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York City schools invite girl barred for wearing suit

Sean Philip Cotter

Maggie Mafnas saw the story over the weekend: A Harrisburg-area teenager had been barred from attending her prom Friday because she was wearing a tuxedo rather than a dress.

So Mafnas, a York City history teacher, went to Brandon Carter, the principal of William Penn Senior High School in the city, and asked if the city school district could step in and help Aniya Wolf, a junior at Bishop McDevitt High School in Harrisburg.

"I immediately said, 'Absolutely,'" Carter said. "We’d be happy to have her."

The school will have two tickets with her name on them, for Aniya, who identifies as a lesbian, and a date, he said.

Carter said they haven't heard back yet from Aniya on whether she's coming to the prom, which is scheduled for May 21. The York Dispatch was unable to reach Aniya or her family for comment.

Carter said he's confident his students will welcome her. After all, he said, kids bucking gender norms isn't untreaded ground for York High; the school has had girls wear suits and boys wear dresses to prom before without an issue.

"Be accepting; embrace each other," he said. "The world is ever changing."

Aniya said she has worn a shirt and pants for all three years she has attended Bishop McDevitt, The Associated Press reported. She and her mother, Carolyn Wolf, said the family got a last-minute email saying girls had to wear dresses to attend Friday's prom.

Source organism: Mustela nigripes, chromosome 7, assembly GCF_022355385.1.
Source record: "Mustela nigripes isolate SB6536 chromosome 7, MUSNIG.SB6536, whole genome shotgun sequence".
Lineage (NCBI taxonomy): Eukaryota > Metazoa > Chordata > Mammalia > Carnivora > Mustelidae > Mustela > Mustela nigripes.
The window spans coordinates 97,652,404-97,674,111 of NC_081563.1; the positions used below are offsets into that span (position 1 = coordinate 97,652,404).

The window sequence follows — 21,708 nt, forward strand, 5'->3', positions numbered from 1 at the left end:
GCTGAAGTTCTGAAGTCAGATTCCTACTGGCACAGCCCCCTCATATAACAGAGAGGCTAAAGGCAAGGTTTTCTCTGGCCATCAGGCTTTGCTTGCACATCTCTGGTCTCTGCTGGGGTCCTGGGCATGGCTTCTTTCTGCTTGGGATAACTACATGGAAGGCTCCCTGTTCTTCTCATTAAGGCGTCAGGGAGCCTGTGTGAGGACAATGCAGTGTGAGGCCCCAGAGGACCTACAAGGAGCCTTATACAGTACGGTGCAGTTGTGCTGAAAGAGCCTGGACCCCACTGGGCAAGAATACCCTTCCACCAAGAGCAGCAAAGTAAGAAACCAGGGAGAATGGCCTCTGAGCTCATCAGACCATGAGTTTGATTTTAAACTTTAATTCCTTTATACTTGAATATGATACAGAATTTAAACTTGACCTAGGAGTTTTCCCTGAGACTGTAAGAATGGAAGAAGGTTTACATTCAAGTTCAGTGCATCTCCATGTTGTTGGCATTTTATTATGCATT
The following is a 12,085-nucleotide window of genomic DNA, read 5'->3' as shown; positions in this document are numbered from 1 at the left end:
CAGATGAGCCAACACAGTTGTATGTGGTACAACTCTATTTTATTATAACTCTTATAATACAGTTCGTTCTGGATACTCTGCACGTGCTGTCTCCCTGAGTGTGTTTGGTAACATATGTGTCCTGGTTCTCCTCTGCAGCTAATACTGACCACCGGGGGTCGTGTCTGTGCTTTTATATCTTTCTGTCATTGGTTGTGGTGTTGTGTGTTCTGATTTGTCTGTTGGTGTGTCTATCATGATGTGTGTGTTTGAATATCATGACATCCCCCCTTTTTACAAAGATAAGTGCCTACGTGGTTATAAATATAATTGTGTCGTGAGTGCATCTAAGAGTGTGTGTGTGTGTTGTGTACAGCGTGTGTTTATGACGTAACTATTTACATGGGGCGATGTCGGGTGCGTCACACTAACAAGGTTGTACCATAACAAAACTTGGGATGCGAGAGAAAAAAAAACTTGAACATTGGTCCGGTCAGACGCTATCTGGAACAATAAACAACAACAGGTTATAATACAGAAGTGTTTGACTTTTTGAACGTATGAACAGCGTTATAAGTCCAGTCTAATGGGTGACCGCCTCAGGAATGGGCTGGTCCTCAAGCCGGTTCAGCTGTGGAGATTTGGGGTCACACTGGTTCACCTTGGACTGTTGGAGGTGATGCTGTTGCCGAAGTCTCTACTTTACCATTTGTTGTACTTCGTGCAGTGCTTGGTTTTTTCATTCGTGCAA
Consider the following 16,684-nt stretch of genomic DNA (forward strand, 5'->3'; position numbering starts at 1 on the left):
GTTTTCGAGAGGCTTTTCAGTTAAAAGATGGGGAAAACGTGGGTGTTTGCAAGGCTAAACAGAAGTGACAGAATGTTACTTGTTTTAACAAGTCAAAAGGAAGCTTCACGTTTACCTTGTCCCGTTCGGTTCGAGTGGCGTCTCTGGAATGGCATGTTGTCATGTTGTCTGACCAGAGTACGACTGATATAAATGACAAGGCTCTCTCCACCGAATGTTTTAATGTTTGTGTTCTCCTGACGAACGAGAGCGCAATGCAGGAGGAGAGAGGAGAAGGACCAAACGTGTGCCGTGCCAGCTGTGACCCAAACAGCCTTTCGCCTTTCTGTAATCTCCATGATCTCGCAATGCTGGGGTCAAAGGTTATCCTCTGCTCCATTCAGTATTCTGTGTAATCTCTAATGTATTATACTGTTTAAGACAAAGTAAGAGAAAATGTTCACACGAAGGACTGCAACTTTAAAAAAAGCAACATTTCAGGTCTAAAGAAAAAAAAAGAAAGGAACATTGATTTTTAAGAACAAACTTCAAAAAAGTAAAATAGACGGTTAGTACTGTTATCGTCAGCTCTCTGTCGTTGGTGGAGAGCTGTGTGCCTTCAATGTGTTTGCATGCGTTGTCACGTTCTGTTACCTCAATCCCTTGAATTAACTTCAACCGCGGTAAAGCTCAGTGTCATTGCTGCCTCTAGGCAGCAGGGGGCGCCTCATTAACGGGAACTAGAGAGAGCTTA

Bishop McDevitt junior Aniya Wolf, who was barred from attended her prom because she was wearing a suit, is invited to come to the William Penn Senior High School prom.

Carolyn Wolf said she didn't think the dress code barred her daughter from wearing a suit and the last-minute message was unfair because they had bought a new suit.

Aniya said she decided to go to the prom anyway, but was thrown out.

The school released a statement Saturday saying the dress code was sent to parents three months ago specifying girls must wear formal dresses, and those who didn't follow it would not be admitted. A reminder was sent to all students on March 6, the school said.

"Bishop McDevitt will continue to practice acceptance and love for all of our students. They are tremendous young men and women," the school said. "We simply ask that they follow the rules that we have put into place."

Carter said he understands every school has their different policies, so he gets where Bishop McDevitt is coming from. But he encourages his school to be more open.

"The good book says: 'Love thy neighbor,'" Carter said. "And that's what we're trying to do."

The Associated Press contributed to this report.

— Reach Sean Cotter or on Twitter at@SPCotterYD.